What happens when a physicist and artist collide?

This slideshow requires JavaScript.

Art inspired by the Nobel prize-winning discovery of “the God particle” at the CERN unites the worlds of art and science.
Art and science “collide” when artist Xavier Cortada and FIU Physicist Pete Markowitz come together for an intimate talk about their work. The event takes place three days after the Museum at Prairefire in Kansas City launches the In Search of the Higgs boson exhibition featuring large reprints of the famed banners by Mr. Cortada, which depict the five search strategies scientists used to make the Nobel prize-winning discovery of the Higgs boson particle.

Join us Sunday, September 16th from 10:00 a.m. to 12:00 noon at the Pinecrest Gardens Historical Entrance Building, 11000 Red Road for this intimate gathering where visitors can talk to the physicist and artist about their work.

Smaller replicas of the banners will be on display so that visitors can see them and understand what happens when an artist and physicist “collide.” The original banners are on permanent on display at CERN, the world’s largest particle physics research center, in Geneva, Switzerland, where the Large Hadron Collider (LHC) resides.

“Science is my muse,” Mr. Cortada said. “The detection of the Higgs boson was intricate and multilayered, and so are the artworks I created. Stained glass references the LHC as a modern-day cathedral that helps us understand the universe and shape our new worldview. The oil painting technique honors those who came before us, the repetition of motifs across the five works celebrates internationalism and rendering the work as ‘banners’ marks this as a monumental event.”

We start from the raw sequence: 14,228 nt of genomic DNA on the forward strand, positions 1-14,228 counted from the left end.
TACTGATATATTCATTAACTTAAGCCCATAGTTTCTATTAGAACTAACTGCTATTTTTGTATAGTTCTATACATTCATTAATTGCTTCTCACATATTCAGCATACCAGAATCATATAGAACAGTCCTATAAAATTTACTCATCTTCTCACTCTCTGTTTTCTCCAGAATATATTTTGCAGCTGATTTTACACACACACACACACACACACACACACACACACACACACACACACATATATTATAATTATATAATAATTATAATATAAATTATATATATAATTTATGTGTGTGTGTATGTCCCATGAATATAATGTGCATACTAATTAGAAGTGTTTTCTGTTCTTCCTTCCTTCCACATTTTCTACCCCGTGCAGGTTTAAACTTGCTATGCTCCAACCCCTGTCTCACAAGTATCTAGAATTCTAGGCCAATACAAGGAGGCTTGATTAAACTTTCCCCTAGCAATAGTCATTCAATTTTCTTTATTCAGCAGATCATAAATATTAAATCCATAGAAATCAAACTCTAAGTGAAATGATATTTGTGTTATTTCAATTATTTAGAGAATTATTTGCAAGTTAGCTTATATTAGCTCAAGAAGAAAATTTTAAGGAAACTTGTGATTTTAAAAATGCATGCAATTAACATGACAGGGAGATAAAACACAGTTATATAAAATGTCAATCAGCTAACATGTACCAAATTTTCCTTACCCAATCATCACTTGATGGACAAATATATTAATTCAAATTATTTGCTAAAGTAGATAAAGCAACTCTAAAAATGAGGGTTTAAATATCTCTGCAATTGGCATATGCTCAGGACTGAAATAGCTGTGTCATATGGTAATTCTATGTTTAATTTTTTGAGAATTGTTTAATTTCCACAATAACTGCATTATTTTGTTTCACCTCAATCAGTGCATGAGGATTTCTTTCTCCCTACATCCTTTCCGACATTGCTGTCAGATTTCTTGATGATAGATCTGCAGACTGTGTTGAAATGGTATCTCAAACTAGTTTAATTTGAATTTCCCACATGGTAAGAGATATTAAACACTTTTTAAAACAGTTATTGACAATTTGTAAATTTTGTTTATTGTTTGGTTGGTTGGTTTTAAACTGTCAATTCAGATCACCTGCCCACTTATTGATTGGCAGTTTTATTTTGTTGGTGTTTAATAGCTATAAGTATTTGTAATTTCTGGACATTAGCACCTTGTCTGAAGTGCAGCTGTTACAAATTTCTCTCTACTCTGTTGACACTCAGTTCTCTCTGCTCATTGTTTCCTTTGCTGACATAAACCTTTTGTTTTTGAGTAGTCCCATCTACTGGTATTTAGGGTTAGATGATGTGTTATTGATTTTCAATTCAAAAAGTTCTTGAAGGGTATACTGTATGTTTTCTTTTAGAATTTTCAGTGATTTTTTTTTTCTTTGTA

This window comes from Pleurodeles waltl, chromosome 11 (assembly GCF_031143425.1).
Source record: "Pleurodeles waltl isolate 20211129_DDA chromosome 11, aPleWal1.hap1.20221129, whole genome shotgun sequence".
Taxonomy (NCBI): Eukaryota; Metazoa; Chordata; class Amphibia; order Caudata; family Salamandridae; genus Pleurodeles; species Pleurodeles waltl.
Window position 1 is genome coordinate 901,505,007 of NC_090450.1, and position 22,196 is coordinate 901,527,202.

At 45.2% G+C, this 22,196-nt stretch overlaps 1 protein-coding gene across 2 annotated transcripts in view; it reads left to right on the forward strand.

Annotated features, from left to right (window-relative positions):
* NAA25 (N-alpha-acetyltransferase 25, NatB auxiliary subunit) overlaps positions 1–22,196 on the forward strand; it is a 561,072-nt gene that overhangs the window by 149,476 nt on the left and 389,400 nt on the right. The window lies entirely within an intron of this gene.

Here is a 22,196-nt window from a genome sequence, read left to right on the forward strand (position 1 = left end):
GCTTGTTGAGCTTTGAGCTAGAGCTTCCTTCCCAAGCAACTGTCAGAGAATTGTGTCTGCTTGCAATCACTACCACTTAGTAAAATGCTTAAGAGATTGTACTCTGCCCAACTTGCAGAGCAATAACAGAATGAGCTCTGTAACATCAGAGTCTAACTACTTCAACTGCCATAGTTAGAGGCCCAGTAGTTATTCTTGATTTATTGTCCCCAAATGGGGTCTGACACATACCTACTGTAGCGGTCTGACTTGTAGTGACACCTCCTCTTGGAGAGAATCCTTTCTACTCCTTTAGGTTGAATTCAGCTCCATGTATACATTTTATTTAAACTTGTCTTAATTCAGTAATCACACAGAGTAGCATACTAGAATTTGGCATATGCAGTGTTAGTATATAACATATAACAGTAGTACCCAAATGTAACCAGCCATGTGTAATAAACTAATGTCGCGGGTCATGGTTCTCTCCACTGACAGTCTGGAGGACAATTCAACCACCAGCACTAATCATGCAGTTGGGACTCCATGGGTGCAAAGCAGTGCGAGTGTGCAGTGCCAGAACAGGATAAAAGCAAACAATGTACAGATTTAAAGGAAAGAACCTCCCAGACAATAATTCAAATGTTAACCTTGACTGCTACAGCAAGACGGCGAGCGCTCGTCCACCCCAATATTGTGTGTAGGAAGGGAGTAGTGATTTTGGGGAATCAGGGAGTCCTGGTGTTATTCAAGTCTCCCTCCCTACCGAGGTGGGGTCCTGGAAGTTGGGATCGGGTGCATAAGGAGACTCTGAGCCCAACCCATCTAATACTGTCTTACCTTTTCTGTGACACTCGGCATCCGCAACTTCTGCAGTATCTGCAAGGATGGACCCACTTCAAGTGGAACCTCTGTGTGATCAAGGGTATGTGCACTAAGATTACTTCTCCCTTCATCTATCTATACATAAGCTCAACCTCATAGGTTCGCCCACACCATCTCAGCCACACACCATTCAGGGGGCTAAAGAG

Nicknamed “the God particle,” the Higgs boson imbues all other particles with mass. Its discovery in mid-2012, half a century after it was first hypothesized, culminated the work of 182 universities and institutes in 42 countries. Identifying the Higgs required the most complex machine ever built, the Large Hadron Collider.
Xavier Cortada
Xavier Cortada’s science art practice is oriented toward social engagement and the environment. At CERN, Cortada worked with physicist Pete Markowitz to develop a site-specific art installation capturing the five search strategies used to discover the Higgs boson particle.  The five giant banners hang at the location (more than 300 feet below ground) where the particle was discovered.
Mr. Cortada often collaborates with scientists in his art-making, and has worked with groups globally to produce numerous joint art projects, including environmental installations at the North Pole and South Pole, peace murals in Cyprus and Northern Ireland, child welfare murals in Bolivia and Panama, AIDS murals in Switzerland and South Africa and eco-art projects in Taiwan and Holland.

Connect To Your Customers & Grow Your Business

Click Here

Print Friendly, PDF & Email

Be the first to comment on "What happens when a physicist and artist collide?"

Leave a comment

Your email address will not be published.


*